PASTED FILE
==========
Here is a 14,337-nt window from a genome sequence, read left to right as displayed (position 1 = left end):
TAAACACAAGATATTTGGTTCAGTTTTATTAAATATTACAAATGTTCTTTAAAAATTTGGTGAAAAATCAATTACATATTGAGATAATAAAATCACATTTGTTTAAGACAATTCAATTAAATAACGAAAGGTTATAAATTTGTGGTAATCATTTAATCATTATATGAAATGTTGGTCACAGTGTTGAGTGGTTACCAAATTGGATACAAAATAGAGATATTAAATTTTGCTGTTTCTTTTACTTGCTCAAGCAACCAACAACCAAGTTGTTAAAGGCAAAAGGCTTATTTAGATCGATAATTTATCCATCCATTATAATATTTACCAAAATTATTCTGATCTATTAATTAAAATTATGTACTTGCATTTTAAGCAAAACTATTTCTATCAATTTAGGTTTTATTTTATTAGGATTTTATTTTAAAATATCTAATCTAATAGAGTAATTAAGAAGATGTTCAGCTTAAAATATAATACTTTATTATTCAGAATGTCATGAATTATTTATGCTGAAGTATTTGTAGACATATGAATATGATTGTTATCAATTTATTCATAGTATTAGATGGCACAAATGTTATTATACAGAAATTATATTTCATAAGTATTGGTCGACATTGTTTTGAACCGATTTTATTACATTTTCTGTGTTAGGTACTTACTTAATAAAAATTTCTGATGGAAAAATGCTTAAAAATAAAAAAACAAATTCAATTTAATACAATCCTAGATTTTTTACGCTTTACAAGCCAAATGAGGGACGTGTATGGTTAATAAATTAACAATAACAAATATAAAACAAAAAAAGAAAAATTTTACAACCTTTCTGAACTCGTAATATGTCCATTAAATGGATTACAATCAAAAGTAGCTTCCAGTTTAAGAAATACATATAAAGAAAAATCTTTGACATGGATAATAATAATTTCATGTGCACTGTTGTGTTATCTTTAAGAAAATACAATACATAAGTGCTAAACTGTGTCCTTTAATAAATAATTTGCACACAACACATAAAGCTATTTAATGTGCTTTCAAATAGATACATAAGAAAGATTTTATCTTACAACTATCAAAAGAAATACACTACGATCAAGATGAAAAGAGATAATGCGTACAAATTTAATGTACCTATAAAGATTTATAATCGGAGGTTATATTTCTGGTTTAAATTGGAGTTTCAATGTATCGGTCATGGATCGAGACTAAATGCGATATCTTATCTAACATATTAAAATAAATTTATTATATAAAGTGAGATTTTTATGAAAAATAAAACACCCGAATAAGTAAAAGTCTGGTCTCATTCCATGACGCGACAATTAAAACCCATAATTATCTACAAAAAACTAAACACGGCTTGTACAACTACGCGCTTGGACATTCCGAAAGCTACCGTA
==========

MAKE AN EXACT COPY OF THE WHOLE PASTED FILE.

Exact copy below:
Here is a 14,337-nt window from a genome sequence, read left to right as displayed (position 1 = left end):
TAAACACAAGATATTTGGTTCAGTTTTATTAAATATTACAAATGTTCTTTAAAAATTTGGTGAAAAATCAATTACATATTGAGATAATAAAATCACATTTGTTTAAGACAATTCAATTAAATAACGAAAGGTTATAAATTTGTGGTAATCATTTAATCATTATATGAAATGTTGGTCACAGTGTTGAGTGGTTACCAAATTGGATACAAAATAGAGATATTAAATTTTGCTGTTTCTTTTACTTGCTCAAGCAACCAACAACCAAGTTGTTAAAGGCAAAAGGCTTATTTAGATCGATAATTTATCCATCCATTATAATATTTACCAAAATTATTCTGATCTATTAATTAAAATTATGTACTTGCATTTTAAGCAAAACTATTTCTATCAATTTAGGTTTTATTTTATTAGGATTTTATTTTAAAATATCTAATCTAATAGAGTAATTAAGAAGATGTTCAGCTTAAAATATAATACTTTATTATTCAGAATGTCATGAATTATTTATGCTGAAGTATTTGTAGACATATGAATATGATTGTTATCAATTTATTCATAGTATTAGATGGCACAAATGTTATTATACAGAAATTATATTTCATAAGTATTGGTCGACATTGTTTTGAACCGATTTTATTACATTTTCTGTGTTAGGTACTTACTTAATAAAAATTTCTGATGGAAAAATGCTTAAAAATAAAAAAACAAATTCAATTTAATACAATCCTAGATTTTTTACGCTTTACAAGCCAAATGAGGGACGTGTATGGTTAATAAATTAACAATAACAAATATAAAACAAAAAAAGAAAAATTTTACAACCTTTCTGAACTCGTAATATGTCCATTAAATGGATTACAATCAAAAGTAGCTTCCAGTTTAAGAAATACATATAAAGAAAAATCTTTGACATGGATAATAATAATTTCATGTGCACTGTTGTGTTATCTTTAAGAAAATACAATACATAAGTGCTAAACTGTGTCCTTTAATAAATAATTTGCACACAACACATAAAGCTATTTAATGTGCTTTCAAATAGATACATAAGAAAGATTTTATCTTACAACTATCAAAAGAAATACACTACGATCAAGATGAAAAGAGATAATGCGTACAAATTTAATGTACCTATAAAGATTTATAATCGGAGGTTATATTTCTGGTTTAAATTGGAGTTTCAATGTATCGGTCATGGATCGAGACTAAATGCGATATCTTATCTAACATATTAAAATAAATTTATTATATAAAGTGAGATTTTTATGAAAAATAAAACACCCGAATAAGTAAAAGTCTGGTCTCATTCCATGACGCGACAATTAAAACCCATAATTATCTACAAAAAACTAAACACGGCTTGTACAACTACGCGCTTGGACATTCCGAAAGCTACCGTA